The question is: Does the Non-linear $\sigma$-model have a Goldstone mode?

Consider a $O(N)$ mode for which the Hamiltonian is $$H=J\sum_{i,j}\vec{n}_i \cdot \vec{n}_j,$$ where $\vec{n}=(\vec{\pi},\sigma)$ is a $N$ component unit rotor with fixed length, say $\vec{n}^2=1$. If we consider the low energy excitation above symmetry breaking ground state $\vec{n}=(0,0,0,\sigma)$, writting $\sigma=\sqrt{1-\vec{\pi}^2}$, one can have the non-linear $\sigma$ model for small $\vec{\pi}$,

$$H=\int d^dx[\frac{J}{2}(\nabla\vec{\pi})^2+\frac{J}{2}(\vec{\pi}\cdot\nabla\vec{\pi})^2-\frac{\rho}{2}\vec{\pi}^2],$$

where the continuous limit is assumed and $\rho=N/V$. The first term in the bracket looks like a spin wave excitation in a $XY$ model, say a Goldstone mode. However, the second term seems reflect the interaction of those excitation which may open a gap, and the the third term seems a mass term. Does this mean there is no Goldstone mode in a $O(N)$ rotor mode whose ordered states do break continuous symmetry?


2 Answers 2


You should be careful that the "mass term" you wrote is a perturbation of the main action.

To be more precise : we can write the Lagrangian of the non linear $\sigma$ model as ($K=J/T$ where $T$ is the temperature of the system)

$\cal{ L}$ $= \frac{K}{2}[(\nabla \vec\pi)^2+\frac{(\vec\pi\nabla \vec\pi)^2}{1-\vec \pi^2}]-\frac{\rho}{2}\log(1-\vec\pi^2)$.

Now, recall that this model makes sense in the limit where $K\gg1$, which correspond, in the classical spin language, to the limit where the system is well into the ordered phase. Therefore, only configurations with $\pi\lesssim 1/\sqrt{K}$ give an important contribution in the path integral. Let's rescale the field by $g=1/\sqrt{K}$, which gives

$\cal{ L}$ $= \frac{1}{2}[(\nabla \vec\pi)^2+g\frac{(\vec\pi\nabla \vec\pi)^2}{1-g\vec \pi^2}]-\frac{\rho}{2}\log(1-g\vec\pi^2)$.

We can expand the Lagrangian in power of $g$, which gives

$\cal{ L}$ $= \frac{1}{2}(\nabla \vec\pi)^2+\frac{g}{2}[(\vec\pi\nabla \vec\pi)^2+\rho\vec\pi^2]+\cdots$.

You see that the bare propagator (order $g^0$) is now gapless, and the term proportional to $\rho$ is now a perturbation to the bare action (i.e., the ``mass'' term is not included in the bare propagator). In fact, one can show that this term is needed to insure that the $\vec\pi$ stay gapless; this is precisely the role of the logarithm, which brings new interactions to insure the validity of Goldstone theorem order by order in $g$.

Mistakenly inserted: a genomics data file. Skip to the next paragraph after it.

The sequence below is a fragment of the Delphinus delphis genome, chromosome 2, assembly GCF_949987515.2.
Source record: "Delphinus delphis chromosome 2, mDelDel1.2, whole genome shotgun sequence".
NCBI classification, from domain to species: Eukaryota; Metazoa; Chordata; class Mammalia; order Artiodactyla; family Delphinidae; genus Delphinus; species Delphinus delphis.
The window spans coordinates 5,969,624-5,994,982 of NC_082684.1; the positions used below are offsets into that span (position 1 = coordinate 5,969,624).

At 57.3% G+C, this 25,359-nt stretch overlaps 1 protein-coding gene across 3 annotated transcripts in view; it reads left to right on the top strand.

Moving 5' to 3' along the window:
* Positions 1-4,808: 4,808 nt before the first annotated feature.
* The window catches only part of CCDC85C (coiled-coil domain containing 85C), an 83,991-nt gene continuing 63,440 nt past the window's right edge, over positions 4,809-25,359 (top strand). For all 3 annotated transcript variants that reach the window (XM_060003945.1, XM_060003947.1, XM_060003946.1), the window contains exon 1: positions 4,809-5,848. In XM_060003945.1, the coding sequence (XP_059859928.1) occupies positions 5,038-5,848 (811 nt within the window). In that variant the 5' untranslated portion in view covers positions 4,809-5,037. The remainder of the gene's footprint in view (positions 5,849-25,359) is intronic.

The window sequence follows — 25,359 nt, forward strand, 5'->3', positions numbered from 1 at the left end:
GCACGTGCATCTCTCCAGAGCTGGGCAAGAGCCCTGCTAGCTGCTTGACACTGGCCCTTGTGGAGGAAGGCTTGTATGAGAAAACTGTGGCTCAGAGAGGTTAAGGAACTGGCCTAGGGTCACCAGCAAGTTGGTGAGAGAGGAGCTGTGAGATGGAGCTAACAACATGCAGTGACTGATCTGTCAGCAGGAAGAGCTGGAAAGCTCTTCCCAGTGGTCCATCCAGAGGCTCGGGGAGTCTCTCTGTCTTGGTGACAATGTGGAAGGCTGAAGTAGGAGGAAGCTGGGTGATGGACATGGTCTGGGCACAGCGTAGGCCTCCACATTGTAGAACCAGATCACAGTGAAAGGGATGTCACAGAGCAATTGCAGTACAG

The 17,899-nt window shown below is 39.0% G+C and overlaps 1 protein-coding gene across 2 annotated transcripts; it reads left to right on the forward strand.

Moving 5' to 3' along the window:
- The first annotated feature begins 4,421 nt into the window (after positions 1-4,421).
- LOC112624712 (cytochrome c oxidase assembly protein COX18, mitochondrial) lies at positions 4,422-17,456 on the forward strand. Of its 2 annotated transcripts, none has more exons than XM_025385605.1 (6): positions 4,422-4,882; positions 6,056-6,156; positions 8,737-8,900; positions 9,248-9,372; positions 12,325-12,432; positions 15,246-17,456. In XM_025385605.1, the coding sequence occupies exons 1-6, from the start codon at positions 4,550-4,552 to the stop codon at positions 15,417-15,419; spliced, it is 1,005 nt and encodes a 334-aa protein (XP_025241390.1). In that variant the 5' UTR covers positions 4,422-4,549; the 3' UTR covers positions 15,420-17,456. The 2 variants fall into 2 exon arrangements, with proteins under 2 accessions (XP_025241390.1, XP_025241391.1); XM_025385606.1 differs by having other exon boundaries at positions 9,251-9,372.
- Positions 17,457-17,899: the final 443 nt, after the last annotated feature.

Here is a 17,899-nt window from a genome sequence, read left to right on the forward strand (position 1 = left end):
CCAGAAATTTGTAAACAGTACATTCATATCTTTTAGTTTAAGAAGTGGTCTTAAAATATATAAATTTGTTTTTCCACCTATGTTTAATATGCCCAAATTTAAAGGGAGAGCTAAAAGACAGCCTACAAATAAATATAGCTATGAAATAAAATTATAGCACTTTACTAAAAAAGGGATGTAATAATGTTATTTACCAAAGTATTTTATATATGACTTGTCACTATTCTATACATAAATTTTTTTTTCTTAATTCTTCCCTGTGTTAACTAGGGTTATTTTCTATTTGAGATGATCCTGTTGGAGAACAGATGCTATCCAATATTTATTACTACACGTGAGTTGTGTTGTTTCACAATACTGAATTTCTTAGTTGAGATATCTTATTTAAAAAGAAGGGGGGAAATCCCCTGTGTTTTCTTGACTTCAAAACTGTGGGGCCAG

You should not get confused by the fact that this perturbation is quadratic in $\vec\pi$, which one would naively include in the bare propagator, because this a very peculiar kind of perturbation theory, which expansion parameter is $g$.

  • $\begingroup$ but to derive the non-linear $\sigma$ model, the mass term just origin from expanding $log(1-\vec{\pi}^2)$. $\endgroup$
    – user21090
    Nov 15, 2013 at 19:37
  • $\begingroup$ Hum, yes sorry. I guess what I meant is that you need this term to avoid the creation of a mass at each order in perturbation in $1/J$ (because in fact the log terms are perturbations). I'll rewrite the answer. $\endgroup$
    – Adam
    Nov 15, 2013 at 21:09
  • $\begingroup$ @hongchaniyi: Should be better now. Let me know if it's still not clear. $\endgroup$
    – Adam
    Nov 15, 2013 at 21:39

The log term is coming from the delta function in the measure that enforces $|{\bf n}|=1$, At each point $x$ in the path integral $$ Z=\int d[{\bf n}(x)]\delta(|{\bf n}(x)|^2-1) e^{-S[{\bf n}]} $$ we write $$ d^3 n(x) \delta(|{\bf n}(x)|^2-1) = d^2 \pi(x) \sqrt{g}=\frac{d^2\pi(x)} {\sqrt{1-|{\bf \pi}|^2}} $$ where $g$ is the determinant of the metric. Putting this factor in the exponential with the action gives the term $$ \int d^d x[-\frac 12 \delta^d(0)\ln(1-|{\bf \pi}^2)] $$ The fact that the coefficient is $\delta^d(0)$ (interpreted as $N/V$ the density of spins) shows that it is not an ordinary mass term. It is there to preserve the rotational invariance (and hence the Goldstone mode) which would otherwise be broken by the co-ordinate choice in writing the measure as $d[\pi]$.


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